State Bank Financial in Atlanta has reduced its workforce by consolidating several company departments, as it pivots away from failed-bank loss-share agreements and looks to acquire healthy banks.
Additionally, Daniel Speight, a State Bank co-founder and its current vice chairman and general counsel, will leave the company in December.
The $3.3 billion-asset State Bank estimates it will save about $9 million yearly in noninterest expense from the job cuts. State Bank has begun a plan to consolidate functions in finance, legal, risk, credit, operations and technology. The cost-cutting plan should be completed by the second quarter.
State Bank's workforce has decreased by about 100 employees since the beginning of the year, Tom Wiley, chief executive of State Bank & Trust, said in an interview.
Many employees were dismissed following the early termination of State Bank's FDIC loss-share agreements that stemmed from the purchase of 12 failed banks. Layoffs also followed State Bank's acquisition of Georgia-Carolina Bancshares in July.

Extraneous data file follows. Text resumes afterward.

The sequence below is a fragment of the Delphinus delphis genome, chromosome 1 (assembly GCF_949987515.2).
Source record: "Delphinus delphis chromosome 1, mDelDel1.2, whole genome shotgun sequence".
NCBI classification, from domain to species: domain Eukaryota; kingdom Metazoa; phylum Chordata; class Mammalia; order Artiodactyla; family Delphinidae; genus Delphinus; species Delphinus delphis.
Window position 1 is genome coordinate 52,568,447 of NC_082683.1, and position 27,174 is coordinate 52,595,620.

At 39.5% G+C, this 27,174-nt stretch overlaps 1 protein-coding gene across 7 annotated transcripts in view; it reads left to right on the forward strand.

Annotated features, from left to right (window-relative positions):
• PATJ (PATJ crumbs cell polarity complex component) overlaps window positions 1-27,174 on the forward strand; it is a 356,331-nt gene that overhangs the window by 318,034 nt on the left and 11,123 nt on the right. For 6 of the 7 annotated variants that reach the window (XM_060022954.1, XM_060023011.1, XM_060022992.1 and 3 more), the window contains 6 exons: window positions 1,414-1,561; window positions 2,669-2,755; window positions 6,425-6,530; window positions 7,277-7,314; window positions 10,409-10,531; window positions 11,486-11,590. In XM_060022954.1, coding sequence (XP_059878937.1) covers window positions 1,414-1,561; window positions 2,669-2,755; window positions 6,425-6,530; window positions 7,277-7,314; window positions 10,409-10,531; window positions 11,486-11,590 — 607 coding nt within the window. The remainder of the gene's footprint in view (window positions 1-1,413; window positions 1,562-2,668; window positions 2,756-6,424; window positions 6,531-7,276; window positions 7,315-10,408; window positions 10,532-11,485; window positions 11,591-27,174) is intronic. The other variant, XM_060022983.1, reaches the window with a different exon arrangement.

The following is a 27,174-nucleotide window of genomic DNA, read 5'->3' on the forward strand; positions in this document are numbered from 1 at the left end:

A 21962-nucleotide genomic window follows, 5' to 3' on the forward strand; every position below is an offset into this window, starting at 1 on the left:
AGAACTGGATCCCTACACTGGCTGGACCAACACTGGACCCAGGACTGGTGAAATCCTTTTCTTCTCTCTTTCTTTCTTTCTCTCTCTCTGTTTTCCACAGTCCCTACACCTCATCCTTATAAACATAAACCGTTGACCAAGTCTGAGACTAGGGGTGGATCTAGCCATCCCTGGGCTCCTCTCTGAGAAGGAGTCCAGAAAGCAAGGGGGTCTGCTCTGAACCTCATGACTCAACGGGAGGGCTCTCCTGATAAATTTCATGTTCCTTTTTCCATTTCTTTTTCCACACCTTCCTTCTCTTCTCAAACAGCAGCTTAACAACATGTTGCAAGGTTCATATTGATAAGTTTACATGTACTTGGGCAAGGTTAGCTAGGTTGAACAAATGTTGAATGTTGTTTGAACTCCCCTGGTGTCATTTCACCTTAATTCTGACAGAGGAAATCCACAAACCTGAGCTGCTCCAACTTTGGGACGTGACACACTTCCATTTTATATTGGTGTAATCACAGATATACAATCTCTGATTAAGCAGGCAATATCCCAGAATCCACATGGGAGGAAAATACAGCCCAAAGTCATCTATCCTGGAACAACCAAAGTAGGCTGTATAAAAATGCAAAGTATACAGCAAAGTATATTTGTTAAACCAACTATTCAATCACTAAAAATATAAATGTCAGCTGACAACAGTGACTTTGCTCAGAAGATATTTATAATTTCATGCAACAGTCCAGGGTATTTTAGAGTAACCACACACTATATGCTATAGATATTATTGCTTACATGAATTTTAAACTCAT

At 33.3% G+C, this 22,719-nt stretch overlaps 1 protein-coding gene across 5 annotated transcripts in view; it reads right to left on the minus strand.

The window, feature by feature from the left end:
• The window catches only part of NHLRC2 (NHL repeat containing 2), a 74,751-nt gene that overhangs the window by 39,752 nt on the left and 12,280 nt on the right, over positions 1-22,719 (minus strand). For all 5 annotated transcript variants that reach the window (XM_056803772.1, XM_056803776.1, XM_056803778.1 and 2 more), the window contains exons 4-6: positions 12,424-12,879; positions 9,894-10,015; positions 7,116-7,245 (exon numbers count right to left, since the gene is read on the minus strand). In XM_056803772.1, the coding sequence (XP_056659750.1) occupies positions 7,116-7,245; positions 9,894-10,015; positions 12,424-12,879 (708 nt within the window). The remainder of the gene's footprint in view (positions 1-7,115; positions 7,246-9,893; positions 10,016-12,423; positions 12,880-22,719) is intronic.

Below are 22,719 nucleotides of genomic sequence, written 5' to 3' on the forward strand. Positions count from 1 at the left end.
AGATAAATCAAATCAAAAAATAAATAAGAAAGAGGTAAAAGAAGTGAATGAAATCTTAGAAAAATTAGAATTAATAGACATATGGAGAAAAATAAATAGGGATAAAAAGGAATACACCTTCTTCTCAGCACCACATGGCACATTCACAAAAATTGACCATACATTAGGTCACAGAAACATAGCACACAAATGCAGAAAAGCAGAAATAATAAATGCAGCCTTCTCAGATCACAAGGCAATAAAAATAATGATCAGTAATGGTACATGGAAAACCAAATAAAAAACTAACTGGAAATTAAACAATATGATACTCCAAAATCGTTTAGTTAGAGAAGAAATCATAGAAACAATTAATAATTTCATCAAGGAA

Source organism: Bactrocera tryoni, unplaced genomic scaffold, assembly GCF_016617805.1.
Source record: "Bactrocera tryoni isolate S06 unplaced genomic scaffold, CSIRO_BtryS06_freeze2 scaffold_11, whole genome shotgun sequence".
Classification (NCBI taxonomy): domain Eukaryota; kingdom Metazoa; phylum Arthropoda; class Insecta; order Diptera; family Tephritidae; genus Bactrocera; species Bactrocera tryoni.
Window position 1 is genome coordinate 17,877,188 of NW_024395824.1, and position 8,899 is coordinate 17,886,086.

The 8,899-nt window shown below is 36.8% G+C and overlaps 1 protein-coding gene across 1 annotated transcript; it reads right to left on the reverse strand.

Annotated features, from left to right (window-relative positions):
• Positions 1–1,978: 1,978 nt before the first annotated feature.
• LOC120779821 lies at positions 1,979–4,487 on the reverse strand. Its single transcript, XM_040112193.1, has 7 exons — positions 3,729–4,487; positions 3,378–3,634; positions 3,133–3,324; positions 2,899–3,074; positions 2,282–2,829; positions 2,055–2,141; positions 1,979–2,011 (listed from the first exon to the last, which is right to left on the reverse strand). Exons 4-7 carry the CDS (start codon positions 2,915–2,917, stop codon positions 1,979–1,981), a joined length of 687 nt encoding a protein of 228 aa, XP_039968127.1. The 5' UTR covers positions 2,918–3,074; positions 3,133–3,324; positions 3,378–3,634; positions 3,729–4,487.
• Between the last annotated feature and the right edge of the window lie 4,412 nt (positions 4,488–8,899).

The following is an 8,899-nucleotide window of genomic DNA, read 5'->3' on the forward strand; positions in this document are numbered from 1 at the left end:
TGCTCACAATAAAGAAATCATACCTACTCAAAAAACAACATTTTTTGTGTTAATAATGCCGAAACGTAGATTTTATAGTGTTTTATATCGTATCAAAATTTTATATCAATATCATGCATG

"Each and every general ledger expense account was scrutinized," Wiley said.
The 100-person figure also includes "normal attrition," Wiley said. When employees left, State Bank didn't replace them.
Keefe, Bruyette & Woods estimated in a Thursday research note that State Bank will save about $7 million from lower salaries and employee benefits and $2 million from lower technology expenses. The moves should produce additional yearly earnings of eight cents per share, KBW said.
Speight, who 58 as of State Bank's April 17 proxy statement, will leave the company partly because his workload has decreased, Wiley said. Speight handled about 1,200 lawsuits related to resolution of failed-bank assets that State Bank acquired. He now handles about 70 lawsuits per year.
"It's been our plan and understanding that founders will work themselves out of a job," Wiley said. "While having a general counsel is a luxury to some extent, it's not a necessity."
The efficiency plan is designed to set up State Bank for healthy growth in the future, Wiley said.
After being one of the busiest acquirers of failed banks during the financial crisis, State Bank has remained active on the M&A front. But its acquisitions have branched out of the banking sector. In March, it acquired Boyett Agency in Dalton, Ga., to serve as the foundation for a new insurance division.
The new cost-cutting program should help State Bank maintain that approach to the M&A circuit, Wiley said.
"We have rightsized our expense structure," Wiley said. "Our aspirations are to be larger, not necessarily large for the sake of being large. We will continue to look for additional acquisition opportunities both in terms of other banks and specialized lines of business."